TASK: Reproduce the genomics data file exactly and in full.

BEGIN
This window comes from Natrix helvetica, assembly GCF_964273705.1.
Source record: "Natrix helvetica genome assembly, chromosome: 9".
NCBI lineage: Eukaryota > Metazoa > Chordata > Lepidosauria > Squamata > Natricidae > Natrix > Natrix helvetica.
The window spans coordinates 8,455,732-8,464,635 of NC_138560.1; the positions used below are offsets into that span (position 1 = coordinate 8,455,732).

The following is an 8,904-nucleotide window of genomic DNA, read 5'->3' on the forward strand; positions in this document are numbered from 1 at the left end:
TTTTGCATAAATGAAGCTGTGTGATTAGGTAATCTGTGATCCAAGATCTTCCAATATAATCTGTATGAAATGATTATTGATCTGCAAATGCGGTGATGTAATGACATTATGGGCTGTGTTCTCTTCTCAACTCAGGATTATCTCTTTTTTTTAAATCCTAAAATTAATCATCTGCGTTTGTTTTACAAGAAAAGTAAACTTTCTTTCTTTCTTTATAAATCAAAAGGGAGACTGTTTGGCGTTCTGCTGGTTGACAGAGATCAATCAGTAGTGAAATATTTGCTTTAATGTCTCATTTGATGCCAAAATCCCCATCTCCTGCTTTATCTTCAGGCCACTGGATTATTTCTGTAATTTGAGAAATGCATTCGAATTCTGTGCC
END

This window comes from Natrix helvetica, assembly GCF_964273705.1.
Source record: "Natrix helvetica genome assembly, chromosome: 9".
NCBI lineage: Eukaryota > Metazoa > Chordata > Lepidosauria > Squamata > Natricidae > Natrix > Natrix helvetica.
The window spans coordinates 8,455,732-8,464,635 of NC_138560.1; the positions used below are offsets into that span (position 1 = coordinate 8,455,732).

The following is an 8,904-nucleotide window of genomic DNA, read 5'->3' on the forward strand; positions in this document are numbered from 1 at the left end:
TTTTGCATAAATGAAGCTGTGTGATTAGGTAATCTGTGATCCAAGATCTTCCAATATAATCTGTATGAAATGATTATTGATCTGCAAATGCGGTGATGTAATGACATTATGGGCTGTGTTCTCTTCTCAACTCAGGATTATCTCTTTTTTTTAAATCCTAAAATTAATCATCTGCGTTTGTTTTACAAGAAAAGTAAACTTTCTTTCTTTCTTTATAAATCAAAAGGGAGACTGTTTGGCGTTCTGCTGGTTGACAGAGATCAATCAGTAGTGAAATATTTGCTTTAATGTCTCATTTGATGCCAAAATCCCCATCTCCTGCTTTATCTTCAGGCCACTGGATTATTTCTGTAATTTGAGAAATGCATTCGAATTCTGTGCC